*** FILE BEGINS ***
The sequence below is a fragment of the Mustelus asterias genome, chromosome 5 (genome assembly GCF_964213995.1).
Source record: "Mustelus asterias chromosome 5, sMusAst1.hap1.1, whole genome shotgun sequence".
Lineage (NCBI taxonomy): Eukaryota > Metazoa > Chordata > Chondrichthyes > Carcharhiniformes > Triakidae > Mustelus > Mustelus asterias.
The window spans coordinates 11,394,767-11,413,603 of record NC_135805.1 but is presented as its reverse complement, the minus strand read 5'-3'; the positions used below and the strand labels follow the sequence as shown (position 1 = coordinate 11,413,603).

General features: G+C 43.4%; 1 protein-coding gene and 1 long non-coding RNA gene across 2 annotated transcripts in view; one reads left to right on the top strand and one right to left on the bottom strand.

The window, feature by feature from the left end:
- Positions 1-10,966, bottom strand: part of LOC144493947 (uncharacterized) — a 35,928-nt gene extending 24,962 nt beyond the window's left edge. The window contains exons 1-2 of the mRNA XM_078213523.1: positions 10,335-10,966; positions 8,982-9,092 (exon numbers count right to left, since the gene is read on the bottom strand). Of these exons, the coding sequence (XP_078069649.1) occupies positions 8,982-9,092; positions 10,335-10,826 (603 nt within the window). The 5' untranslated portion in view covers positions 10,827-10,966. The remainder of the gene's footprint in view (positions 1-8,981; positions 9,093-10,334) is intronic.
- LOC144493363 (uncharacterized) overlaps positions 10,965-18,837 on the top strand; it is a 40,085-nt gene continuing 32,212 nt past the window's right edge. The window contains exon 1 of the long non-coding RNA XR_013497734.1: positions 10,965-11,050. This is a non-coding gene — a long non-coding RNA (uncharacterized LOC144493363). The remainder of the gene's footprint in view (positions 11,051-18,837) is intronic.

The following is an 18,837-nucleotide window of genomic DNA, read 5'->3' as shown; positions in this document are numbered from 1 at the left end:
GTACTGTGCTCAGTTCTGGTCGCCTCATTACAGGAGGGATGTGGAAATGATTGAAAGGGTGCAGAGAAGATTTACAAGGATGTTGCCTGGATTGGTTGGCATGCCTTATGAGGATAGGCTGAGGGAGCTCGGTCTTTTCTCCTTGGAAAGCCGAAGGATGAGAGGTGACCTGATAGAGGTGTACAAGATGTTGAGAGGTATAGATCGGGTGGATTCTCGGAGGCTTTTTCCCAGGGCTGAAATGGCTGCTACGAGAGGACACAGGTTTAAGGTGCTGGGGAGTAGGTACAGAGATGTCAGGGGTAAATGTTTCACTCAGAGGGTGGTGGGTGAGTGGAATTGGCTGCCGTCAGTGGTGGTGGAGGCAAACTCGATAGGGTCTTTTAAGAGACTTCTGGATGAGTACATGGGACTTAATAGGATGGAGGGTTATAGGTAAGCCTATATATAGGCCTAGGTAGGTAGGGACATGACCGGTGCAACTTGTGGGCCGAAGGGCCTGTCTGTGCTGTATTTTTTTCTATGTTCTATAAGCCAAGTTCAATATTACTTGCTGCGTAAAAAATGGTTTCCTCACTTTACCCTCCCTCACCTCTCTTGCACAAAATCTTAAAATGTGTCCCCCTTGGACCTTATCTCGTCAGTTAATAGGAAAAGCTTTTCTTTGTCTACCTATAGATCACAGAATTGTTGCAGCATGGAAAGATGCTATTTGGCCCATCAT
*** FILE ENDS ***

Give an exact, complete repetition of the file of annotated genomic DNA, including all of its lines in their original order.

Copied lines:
The sequence below is a fragment of the Mustelus asterias genome, chromosome 5 (genome assembly GCF_964213995.1).
Source record: "Mustelus asterias chromosome 5, sMusAst1.hap1.1, whole genome shotgun sequence".
Lineage (NCBI taxonomy): Eukaryota > Metazoa > Chordata > Chondrichthyes > Carcharhiniformes > Triakidae > Mustelus > Mustelus asterias.
The window spans coordinates 11,394,767-11,413,603 of record NC_135805.1 but is presented as its reverse complement, the minus strand read 5'-3'; the positions used below and the strand labels follow the sequence as shown (position 1 = coordinate 11,413,603).

General features: G+C 43.4%; 1 protein-coding gene and 1 long non-coding RNA gene across 2 annotated transcripts in view; one reads left to right on the top strand and one right to left on the bottom strand.

The window, feature by feature from the left end:
- Positions 1-10,966, bottom strand: part of LOC144493947 (uncharacterized) — a 35,928-nt gene extending 24,962 nt beyond the window's left edge. The window contains exons 1-2 of the mRNA XM_078213523.1: positions 10,335-10,966; positions 8,982-9,092 (exon numbers count right to left, since the gene is read on the bottom strand). Of these exons, the coding sequence (XP_078069649.1) occupies positions 8,982-9,092; positions 10,335-10,826 (603 nt within the window). The 5' untranslated portion in view covers positions 10,827-10,966. The remainder of the gene's footprint in view (positions 1-8,981; positions 9,093-10,334) is intronic.
- LOC144493363 (uncharacterized) overlaps positions 10,965-18,837 on the top strand; it is a 40,085-nt gene continuing 32,212 nt past the window's right edge. The window contains exon 1 of the long non-coding RNA XR_013497734.1: positions 10,965-11,050. This is a non-coding gene — a long non-coding RNA (uncharacterized LOC144493363). The remainder of the gene's footprint in view (positions 11,051-18,837) is intronic.

The following is an 18,837-nucleotide window of genomic DNA, read 5'->3' as shown; positions in this document are numbered from 1 at the left end:
GTACTGTGCTCAGTTCTGGTCGCCTCATTACAGGAGGGATGTGGAAATGATTGAAAGGGTGCAGAGAAGATTTACAAGGATGTTGCCTGGATTGGTTGGCATGCCTTATGAGGATAGGCTGAGGGAGCTCGGTCTTTTCTCCTTGGAAAGCCGAAGGATGAGAGGTGACCTGATAGAGGTGTACAAGATGTTGAGAGGTATAGATCGGGTGGATTCTCGGAGGCTTTTTCCCAGGGCTGAAATGGCTGCTACGAGAGGACACAGGTTTAAGGTGCTGGGGAGTAGGTACAGAGATGTCAGGGGTAAATGTTTCACTCAGAGGGTGGTGGGTGAGTGGAATTGGCTGCCGTCAGTGGTGGTGGAGGCAAACTCGATAGGGTCTTTTAAGAGACTTCTGGATGAGTACATGGGACTTAATAGGATGGAGGGTTATAGGTAAGCCTATATATAGGCCTAGGTAGGTAGGGACATGACCGGTGCAACTTGTGGGCCGAAGGGCCTGTCTGTGCTGTATTTTTTTCTATGTTCTATAAGCCAAGTTCAATATTACTTGCTGCGTAAAAAATGGTTTCCTCACTTTACCCTCCCTCACCTCTCTTGCACAAAATCTTAAAATGTGTCCCCCTTGGACCTTATCTCGTCAGTTAATAGGAAAAGCTTTTCTTTGTCTACCTATAGATCACAGAATTGTTGCAGCATGGAAAGATGCTATTTGGCCCATCAT